In a recent appearance on ‘Kudlow,’ Kevin O’Leary didn’t mince words when discussing California’s energy policies and regulatory environment, labeling it as “the worst of every state in the union.” His candid commentary served as a stark warning about the economic viability and future of green energy initiatives, especially in the Golden State.
O’Leary’s critique comes in the wake of BP’s decision to cancel a significant wind energy project off the coast of New York, a decision that echoed similar sentiments and actions across other states like New Jersey.
“If you were going to do something that is a very long-term large capex project like offshore wind, not only do you need very stable subsidies, you’ve got to be able to get to the market under terms that make sense for return for investors, including these companies and the shareholders of these companies,” O’Leary explained.
According to the O’Leary, such projects are economically unfeasible due to unstable subsidies, regulatory hurdles, and inadequate market returns. The cancellation was a significant blow to proponents of renewable energy, challenging the narrative that green initiatives are always beneficial and viable.
While acknowledging the merit of solar and wind energy, he alluded to their current economic impracticality, especially when regulatory measures become excessively punitive.
“None of these deals make any economic sense,” he said. “It’s great to have a green mandate, but what we saw in Dubai just weeks ago is that the world’s starting to realize the transition away from hydrocarbons is going to take a lot longer because solar and wind, while they have merit, do not make any economic sense.”
The conversation took a more pointed turn when discussing Chevron’s recent announcement of a possible four-billion-dollar hit to profits due to impairment charges on its oil assets in California. O’Leary directly attributed this to the state’s “hostile environmental regulations.”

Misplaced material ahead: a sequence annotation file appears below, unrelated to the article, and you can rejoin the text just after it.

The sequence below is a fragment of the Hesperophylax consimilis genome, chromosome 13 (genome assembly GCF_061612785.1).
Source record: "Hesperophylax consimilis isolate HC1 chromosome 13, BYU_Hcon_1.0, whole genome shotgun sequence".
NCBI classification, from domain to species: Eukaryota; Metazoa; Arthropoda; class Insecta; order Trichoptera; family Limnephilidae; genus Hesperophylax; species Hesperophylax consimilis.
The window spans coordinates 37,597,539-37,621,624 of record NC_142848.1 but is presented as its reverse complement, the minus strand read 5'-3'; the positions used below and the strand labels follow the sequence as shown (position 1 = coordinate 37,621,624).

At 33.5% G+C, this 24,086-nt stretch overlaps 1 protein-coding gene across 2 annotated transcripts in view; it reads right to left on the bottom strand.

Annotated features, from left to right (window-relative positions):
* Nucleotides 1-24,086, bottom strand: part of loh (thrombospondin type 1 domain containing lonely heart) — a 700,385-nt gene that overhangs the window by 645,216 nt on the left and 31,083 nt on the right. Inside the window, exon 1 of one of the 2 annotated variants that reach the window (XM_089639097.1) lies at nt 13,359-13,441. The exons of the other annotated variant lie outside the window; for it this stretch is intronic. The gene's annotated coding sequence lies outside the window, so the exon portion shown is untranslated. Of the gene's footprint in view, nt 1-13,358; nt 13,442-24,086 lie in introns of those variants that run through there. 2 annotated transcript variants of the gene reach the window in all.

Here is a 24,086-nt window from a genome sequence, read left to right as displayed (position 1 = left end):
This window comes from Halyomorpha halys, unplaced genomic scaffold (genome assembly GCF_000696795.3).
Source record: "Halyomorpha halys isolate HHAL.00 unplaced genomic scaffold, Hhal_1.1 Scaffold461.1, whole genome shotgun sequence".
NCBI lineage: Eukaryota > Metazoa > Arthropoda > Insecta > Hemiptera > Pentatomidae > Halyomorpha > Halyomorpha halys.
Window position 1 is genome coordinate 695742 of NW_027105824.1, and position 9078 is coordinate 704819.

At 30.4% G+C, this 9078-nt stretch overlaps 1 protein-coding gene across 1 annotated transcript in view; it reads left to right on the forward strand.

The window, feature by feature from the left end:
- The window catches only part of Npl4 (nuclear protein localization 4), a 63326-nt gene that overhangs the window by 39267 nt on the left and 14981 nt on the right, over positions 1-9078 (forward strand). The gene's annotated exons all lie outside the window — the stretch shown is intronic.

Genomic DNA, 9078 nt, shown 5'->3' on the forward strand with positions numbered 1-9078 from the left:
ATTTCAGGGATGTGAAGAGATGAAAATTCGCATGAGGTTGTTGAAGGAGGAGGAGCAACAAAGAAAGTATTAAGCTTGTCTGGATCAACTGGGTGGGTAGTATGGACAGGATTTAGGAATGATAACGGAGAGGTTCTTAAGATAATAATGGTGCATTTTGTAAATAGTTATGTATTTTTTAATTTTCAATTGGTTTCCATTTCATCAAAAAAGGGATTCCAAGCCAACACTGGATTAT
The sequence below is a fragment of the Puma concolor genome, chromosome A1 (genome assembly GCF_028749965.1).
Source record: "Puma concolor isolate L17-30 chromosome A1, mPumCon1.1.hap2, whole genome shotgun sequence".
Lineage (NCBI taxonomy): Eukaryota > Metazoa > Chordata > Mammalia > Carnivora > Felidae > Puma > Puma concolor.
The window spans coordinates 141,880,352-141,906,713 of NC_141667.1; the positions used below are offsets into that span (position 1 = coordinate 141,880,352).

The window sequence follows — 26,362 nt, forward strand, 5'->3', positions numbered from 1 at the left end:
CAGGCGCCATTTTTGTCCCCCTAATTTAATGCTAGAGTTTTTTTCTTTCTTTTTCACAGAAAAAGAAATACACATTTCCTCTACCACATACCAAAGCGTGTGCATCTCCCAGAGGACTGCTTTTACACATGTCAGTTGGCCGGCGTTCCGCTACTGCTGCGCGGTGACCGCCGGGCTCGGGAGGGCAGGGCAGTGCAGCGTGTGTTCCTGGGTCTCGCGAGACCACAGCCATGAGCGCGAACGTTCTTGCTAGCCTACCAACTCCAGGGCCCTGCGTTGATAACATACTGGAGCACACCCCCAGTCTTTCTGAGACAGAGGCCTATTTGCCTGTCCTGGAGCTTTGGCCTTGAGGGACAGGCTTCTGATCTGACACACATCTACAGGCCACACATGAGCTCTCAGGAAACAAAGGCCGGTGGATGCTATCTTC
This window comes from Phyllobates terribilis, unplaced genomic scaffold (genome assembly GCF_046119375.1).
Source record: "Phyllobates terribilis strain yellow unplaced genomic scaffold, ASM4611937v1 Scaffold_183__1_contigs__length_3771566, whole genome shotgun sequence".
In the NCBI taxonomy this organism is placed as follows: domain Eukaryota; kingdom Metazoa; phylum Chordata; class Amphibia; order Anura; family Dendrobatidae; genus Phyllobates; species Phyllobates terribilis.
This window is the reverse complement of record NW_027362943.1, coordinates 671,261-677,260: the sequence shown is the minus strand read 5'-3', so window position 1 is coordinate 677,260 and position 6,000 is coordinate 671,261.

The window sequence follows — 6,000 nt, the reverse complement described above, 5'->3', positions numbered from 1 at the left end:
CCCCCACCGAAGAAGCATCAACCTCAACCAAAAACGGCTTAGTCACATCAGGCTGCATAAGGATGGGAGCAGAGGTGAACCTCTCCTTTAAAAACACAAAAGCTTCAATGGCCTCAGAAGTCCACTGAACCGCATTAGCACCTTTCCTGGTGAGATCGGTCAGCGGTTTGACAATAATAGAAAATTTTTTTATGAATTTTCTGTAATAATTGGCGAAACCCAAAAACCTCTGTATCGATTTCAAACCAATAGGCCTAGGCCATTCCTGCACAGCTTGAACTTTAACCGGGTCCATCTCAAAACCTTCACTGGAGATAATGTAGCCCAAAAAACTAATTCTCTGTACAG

“The biggest problem is at the end of the day, and this is where the rubber meets the road, you don’t make any money. And it doesn’t work long-term if all you do is lose money. And that’s exactly what’s happening with that project.”
He noted that California, once a leading state in oil production, has seen a significant decline in this sector, partly due to legal actions against major oil companies like Chevron over climate change issues.
O’Leary’s assessment of California’s situation was blunt.
“California’s a unique situation… Gavin Newsom, and I mean no disrespect, I like that guy, I’ve met him personally. I wouldn’t let him manage a candy store. He is so clueless to the competition going on between states.”
O’Leary, an energy investor himself, expressed his reluctance to invest in California, citing better regulatory environments and more attractive investment opportunities in states like North Dakota, Virginia, Oklahoma, and Texas.
“Who would give a dime to California to invest in energy when the regulatory environment is so punitive you can’t make money?… We’ve got to wake up and smell the hydrocarbons.”